My WIP is getting close to ready. I can feel it.
As a result, over the past few months I’ve been considering the query process, and how I plan to go about it.
In my regular ruminations on the subject, I always seem to run up against this little nugget: if I submit at the same time to every agent on my list – what happens if 99% reject it, and 1% send me a personalized note suggesting an important change. If I then make that important change – who is left to query with my newly corrected manuscript? Nobody, that’s who.
Instead my plan is this: query in waves. First I’m going to develop a list of agents I feel might be good matches for myself and my WIP. Then I’m going to chunk that list up into groups, ensuring that each wave includes at least one agent that really gets my heart pumping. Then? Then I’m going to submit to the first group and begin crossing my fingers.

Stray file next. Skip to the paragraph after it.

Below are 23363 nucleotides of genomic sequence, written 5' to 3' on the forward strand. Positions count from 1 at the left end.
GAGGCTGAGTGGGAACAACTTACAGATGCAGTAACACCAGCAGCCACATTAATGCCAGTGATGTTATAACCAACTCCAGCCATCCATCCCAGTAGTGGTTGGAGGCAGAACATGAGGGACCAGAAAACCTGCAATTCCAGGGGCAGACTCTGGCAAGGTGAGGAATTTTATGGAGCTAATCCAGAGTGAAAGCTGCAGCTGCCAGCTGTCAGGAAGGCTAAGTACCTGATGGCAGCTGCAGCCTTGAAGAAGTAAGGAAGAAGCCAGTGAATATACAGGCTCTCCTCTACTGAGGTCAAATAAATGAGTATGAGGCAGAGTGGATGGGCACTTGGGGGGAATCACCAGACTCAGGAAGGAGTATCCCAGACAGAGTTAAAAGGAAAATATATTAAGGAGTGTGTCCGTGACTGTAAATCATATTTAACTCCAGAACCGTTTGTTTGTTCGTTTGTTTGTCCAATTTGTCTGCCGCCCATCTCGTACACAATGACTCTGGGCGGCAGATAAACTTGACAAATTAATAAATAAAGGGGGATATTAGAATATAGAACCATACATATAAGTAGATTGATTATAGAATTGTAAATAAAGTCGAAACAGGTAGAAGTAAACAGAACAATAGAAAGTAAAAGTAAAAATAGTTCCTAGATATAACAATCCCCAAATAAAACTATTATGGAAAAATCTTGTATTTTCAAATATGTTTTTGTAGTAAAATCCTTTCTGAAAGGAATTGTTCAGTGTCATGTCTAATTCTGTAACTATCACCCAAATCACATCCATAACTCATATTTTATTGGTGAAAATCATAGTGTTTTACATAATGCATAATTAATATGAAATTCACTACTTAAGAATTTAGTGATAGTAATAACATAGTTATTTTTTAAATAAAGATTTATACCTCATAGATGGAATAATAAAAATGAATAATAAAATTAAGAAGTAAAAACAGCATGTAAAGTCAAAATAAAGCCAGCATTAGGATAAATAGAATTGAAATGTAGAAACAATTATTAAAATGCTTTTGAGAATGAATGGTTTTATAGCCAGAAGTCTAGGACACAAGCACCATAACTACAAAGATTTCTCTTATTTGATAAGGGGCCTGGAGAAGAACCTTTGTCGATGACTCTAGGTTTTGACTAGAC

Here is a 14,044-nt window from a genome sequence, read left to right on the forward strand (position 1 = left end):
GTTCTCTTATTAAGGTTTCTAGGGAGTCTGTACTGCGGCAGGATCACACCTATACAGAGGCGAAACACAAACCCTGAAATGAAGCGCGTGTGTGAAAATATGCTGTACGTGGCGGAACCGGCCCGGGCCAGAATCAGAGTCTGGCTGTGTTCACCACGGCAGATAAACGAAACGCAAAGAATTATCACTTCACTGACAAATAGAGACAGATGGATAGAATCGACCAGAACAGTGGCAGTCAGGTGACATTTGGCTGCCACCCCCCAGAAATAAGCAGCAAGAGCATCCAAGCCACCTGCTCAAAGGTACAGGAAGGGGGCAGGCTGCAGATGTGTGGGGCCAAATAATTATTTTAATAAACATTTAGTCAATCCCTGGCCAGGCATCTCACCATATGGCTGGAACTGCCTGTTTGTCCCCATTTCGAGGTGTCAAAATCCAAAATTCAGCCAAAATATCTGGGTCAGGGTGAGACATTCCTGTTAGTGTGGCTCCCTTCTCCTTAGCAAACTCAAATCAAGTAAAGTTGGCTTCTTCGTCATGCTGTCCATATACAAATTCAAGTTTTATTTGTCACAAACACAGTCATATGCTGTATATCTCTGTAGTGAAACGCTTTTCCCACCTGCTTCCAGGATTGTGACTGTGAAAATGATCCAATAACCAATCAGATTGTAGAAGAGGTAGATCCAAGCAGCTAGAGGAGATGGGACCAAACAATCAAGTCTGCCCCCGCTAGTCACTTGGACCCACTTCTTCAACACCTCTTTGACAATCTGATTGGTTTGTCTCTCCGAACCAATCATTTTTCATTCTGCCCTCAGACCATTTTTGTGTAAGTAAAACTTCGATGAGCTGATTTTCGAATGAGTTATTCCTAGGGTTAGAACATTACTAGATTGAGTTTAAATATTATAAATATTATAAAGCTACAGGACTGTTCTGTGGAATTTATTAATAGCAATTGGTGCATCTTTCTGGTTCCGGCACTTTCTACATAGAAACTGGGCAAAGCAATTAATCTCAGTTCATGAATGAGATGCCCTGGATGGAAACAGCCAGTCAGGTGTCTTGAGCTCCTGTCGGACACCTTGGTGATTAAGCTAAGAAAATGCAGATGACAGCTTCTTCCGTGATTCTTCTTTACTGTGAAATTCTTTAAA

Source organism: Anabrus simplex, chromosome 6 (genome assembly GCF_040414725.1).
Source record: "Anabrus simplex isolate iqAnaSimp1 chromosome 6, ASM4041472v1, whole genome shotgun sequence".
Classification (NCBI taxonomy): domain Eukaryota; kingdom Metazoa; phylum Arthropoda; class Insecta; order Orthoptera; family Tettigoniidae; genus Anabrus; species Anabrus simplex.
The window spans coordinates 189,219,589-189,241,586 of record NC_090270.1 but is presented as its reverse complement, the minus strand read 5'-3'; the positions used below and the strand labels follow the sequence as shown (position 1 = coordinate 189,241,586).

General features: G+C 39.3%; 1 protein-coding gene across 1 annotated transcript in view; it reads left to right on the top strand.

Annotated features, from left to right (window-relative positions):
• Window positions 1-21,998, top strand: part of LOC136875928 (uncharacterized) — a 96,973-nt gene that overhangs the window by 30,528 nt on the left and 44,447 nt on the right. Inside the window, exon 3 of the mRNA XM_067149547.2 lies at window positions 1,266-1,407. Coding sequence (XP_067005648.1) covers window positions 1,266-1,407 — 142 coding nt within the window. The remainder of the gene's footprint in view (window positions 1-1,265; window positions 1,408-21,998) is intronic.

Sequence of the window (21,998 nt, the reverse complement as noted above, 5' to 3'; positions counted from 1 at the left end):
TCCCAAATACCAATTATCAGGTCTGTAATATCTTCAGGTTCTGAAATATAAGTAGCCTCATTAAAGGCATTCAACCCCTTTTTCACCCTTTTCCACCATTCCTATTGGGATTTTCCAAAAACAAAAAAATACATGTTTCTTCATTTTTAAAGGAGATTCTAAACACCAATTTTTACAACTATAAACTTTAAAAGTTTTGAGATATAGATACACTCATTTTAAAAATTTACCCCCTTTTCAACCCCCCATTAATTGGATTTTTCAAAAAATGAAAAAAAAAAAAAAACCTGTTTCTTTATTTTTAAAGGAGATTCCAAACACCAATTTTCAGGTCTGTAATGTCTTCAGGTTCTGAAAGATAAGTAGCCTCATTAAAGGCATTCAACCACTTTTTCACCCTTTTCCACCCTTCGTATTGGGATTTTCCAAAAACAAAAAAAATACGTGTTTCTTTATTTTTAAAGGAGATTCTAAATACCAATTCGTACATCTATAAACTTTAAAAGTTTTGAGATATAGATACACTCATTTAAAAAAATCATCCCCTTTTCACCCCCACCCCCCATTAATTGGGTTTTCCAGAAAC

My approach is a tad complicated, and probably slower than it need be, but it allows for course corrections – and that’s important to me. This is my first attempt at this, and I don’t expect to be perfect right off the bat.
It’s an intimidating process, but at least in the search for an agent you’re only dealing with one variable: finding a good match.
But imagine if you were pitching directly to publishers! You’d be dealing with two variables at once: finding a match for your WIP, AND finding the best deal. In that scenario, the incentive to take a staged approach to submitting is almost reduced to zero.
On another topic, I’m thrilled to hear of the recent success of @HeleneBoudreau – a Canadian writer who sold two books through her US agent (@BostonBookGirl) this week alone. And I’m terribly psyched for another Saint John writer who is right now managing the response from her query wave #1. Yes, it’s edge-of-your-seat kind of stuff, but it’s just another leg in this journey that requires that we have faith in ourselves and our work. It’s not for the faint-hearted.
What are your query strategies?